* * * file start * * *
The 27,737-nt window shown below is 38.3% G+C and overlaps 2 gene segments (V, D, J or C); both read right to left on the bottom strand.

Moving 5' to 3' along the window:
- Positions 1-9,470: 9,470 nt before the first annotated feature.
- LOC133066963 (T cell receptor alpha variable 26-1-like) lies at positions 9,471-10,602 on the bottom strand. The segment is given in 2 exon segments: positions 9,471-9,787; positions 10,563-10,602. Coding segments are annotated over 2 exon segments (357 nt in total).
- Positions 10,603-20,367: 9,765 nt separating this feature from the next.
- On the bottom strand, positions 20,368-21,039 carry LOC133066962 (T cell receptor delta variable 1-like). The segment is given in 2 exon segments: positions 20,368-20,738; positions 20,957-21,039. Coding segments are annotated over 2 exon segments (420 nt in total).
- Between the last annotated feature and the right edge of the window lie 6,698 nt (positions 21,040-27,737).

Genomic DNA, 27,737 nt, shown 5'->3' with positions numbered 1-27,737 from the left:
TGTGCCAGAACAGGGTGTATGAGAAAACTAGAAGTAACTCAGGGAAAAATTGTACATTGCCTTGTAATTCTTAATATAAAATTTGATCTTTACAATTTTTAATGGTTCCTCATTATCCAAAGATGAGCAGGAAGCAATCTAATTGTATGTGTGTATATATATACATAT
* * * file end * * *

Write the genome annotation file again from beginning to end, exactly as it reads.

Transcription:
The 27,737-nt window shown below is 38.3% G+C and overlaps 2 gene segments (V, D, J or C); both read right to left on the bottom strand.

Moving 5' to 3' along the window:
- Positions 1-9,470: 9,470 nt before the first annotated feature.
- LOC133066963 (T cell receptor alpha variable 26-1-like) lies at positions 9,471-10,602 on the bottom strand. The segment is given in 2 exon segments: positions 9,471-9,787; positions 10,563-10,602. Coding segments are annotated over 2 exon segments (357 nt in total).
- Positions 10,603-20,367: 9,765 nt separating this feature from the next.
- On the bottom strand, positions 20,368-21,039 carry LOC133066962 (T cell receptor delta variable 1-like). The segment is given in 2 exon segments: positions 20,368-20,738; positions 20,957-21,039. Coding segments are annotated over 2 exon segments (420 nt in total).
- Between the last annotated feature and the right edge of the window lie 6,698 nt (positions 21,040-27,737).

Genomic DNA, 27,737 nt, shown 5'->3' with positions numbered 1-27,737 from the left:
TGTGCCAGAACAGGGTGTATGAGAAAACTAGAAGTAACTCAGGGAAAAATTGTACATTGCCTTGTAATTCTTAATATAAAATTTGATCTTTACAATTTTTAATGGTTCCTCATTATCCAAAGATGAGCAGGAAGCAATCTAATTGTATGTGTGTATATATATACATAT